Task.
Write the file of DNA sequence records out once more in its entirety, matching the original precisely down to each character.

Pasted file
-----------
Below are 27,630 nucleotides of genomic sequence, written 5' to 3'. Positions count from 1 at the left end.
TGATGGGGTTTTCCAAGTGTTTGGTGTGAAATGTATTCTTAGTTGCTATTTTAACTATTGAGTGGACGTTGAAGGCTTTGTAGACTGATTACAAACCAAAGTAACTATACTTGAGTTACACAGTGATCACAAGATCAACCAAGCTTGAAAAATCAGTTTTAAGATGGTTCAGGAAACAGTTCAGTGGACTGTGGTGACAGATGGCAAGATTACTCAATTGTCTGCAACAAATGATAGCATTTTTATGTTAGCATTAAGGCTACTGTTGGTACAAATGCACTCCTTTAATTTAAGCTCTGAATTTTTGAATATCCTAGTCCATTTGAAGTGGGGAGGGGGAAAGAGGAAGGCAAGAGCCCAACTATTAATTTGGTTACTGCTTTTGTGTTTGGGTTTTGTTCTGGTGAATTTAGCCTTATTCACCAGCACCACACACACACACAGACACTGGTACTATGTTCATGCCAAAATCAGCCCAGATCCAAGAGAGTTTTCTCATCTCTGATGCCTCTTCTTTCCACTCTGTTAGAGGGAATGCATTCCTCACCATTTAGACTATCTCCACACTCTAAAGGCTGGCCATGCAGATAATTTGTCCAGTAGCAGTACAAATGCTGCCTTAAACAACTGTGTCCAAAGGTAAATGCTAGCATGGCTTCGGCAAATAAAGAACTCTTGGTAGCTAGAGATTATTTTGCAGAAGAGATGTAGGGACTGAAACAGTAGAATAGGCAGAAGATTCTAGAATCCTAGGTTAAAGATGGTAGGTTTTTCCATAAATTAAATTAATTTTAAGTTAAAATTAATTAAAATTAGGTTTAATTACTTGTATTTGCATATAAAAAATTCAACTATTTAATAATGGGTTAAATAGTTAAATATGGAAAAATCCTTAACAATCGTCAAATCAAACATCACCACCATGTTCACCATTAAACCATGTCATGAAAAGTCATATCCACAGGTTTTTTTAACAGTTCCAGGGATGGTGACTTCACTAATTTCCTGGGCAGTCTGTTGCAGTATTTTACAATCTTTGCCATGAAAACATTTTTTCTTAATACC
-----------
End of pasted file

Below are 27,630 nucleotides of genomic sequence, written 5' to 3'. Positions count from 1 at the left end.
TGATGGGGTTTTCCAAGTGTTTGGTGTGAAATGTATTCTTAGTTGCTATTTTAACTATTGAGTGGACGTTGAAGGCTTTGTAGACTGATTACAAACCAAAGTAACTATACTTGAGTTACACAGTGATCACAAGATCAACCAAGCTTGAAAAATCAGTTTTAAGATGGTTCAGGAAACAGTTCAGTGGACTGTGGTGACAGATGGCAAGATTACTCAATTGTCTGCAACAAATGATAGCATTTTTATGTTAGCATTAAGGCTACTGTTGGTACAAATGCACTCCTTTAATTTAAGCTCTGAATTTTTGAATATCCTAGTCCATTTGAAGTGGGGAGGGGGAAAGAGGAAGGCAAGAGCCCAACTATTAATTTGGTTACTGCTTTTGTGTTTGGGTTTTGTTCTGGTGAATTTAGCCTTATTCACCAGCACCACACACACACACAGACACTGGTACTATGTTCATGCCAAAATCAGCCCAGATCCAAGAGAGTTTTCTCATCTCTGATGCCTCTTCTTTCCACTCTGTTAGAGGGAATGCATTCCTCACCATTTAGACTATCTCCACACTCTAAAGGCTGGCCATGCAGATAATTTGTCCAGTAGCAGTACAAATGCTGCCTTAAACAACTGTGTCCAAAGGTAAATGCTAGCATGGCTTCGGCAAATAAAGAACTCTTGGTAGCTAGAGATTATTTTGCAGAAGAGATGTAGGGACTGAAACAGTAGAATAGGCAGAAGATTCTAGAATCCTAGGTTAAAGATGGTAGGTTTTTCCATAAATTAAATTAATTTTAAGTTAAAATTAATTAAAATTAGGTTTAATTACTTGTATTTGCATATAAAAAATTCAACTATTTAATAATGGGTTAAATAGTTAAATATGGAAAAATCCTTAACAATCGTCAAATCAAACATCACCACCATGTTCACCATTAAACCATGTCATGAAAAGTCATATCCACAGGTTTTTTTAACAGTTCCAGGGATGGTGACTTCACTAATTTCCTGGGCAGTCTGTTGCAGTATTTTACAATCTTTGCCATGAAAACATTTTTTCTTAATACC